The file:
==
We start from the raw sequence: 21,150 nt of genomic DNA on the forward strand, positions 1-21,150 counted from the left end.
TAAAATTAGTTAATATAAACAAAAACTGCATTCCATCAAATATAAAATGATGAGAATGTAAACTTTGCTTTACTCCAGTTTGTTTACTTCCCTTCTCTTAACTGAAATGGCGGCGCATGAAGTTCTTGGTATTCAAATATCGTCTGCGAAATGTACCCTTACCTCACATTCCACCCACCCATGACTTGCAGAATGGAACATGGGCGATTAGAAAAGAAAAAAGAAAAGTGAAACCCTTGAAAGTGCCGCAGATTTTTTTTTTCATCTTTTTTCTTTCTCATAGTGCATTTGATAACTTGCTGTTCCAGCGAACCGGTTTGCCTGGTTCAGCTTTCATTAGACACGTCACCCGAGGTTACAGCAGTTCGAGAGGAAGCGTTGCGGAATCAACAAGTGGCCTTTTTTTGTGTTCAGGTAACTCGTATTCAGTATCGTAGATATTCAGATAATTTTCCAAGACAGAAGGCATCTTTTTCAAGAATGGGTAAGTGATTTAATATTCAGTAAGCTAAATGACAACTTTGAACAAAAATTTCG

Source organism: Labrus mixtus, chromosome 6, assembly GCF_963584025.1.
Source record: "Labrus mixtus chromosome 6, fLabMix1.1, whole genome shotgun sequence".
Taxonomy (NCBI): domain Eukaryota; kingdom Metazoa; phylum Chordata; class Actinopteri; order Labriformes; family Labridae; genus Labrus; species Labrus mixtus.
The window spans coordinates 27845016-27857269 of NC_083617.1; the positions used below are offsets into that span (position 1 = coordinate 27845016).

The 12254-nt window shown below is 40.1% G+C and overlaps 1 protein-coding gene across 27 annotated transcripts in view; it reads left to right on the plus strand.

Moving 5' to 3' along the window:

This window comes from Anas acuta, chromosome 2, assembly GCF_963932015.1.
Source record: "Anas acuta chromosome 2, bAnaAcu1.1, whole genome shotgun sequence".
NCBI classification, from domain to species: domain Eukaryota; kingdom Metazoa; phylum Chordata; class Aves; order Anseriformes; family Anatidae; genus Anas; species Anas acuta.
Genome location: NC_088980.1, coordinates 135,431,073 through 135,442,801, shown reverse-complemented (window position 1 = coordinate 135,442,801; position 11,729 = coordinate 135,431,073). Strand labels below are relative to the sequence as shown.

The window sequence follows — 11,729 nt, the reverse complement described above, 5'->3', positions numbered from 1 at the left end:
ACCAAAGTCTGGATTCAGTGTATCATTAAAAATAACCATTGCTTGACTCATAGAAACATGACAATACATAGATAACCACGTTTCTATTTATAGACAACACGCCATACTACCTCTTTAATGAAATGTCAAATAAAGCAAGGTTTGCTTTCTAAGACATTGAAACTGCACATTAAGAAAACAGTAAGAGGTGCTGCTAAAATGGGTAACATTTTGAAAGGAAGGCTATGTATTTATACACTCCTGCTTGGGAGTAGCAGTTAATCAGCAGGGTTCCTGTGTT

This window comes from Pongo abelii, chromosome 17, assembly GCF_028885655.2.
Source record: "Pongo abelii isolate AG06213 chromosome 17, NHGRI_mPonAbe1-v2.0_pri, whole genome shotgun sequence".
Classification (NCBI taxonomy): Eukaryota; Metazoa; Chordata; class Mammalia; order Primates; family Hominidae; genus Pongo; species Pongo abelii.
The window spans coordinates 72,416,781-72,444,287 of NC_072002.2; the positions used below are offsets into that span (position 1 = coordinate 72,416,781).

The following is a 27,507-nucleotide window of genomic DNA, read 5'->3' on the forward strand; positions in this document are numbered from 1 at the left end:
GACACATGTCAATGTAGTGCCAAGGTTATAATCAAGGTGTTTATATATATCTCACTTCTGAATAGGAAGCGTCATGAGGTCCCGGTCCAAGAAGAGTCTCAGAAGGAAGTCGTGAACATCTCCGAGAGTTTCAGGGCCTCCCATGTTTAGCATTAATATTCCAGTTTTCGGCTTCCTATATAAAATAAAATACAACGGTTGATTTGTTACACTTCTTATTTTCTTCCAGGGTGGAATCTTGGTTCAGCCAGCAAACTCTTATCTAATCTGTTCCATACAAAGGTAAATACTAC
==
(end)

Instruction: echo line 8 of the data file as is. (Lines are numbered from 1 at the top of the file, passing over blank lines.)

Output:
Moving 5' to 3' along the window: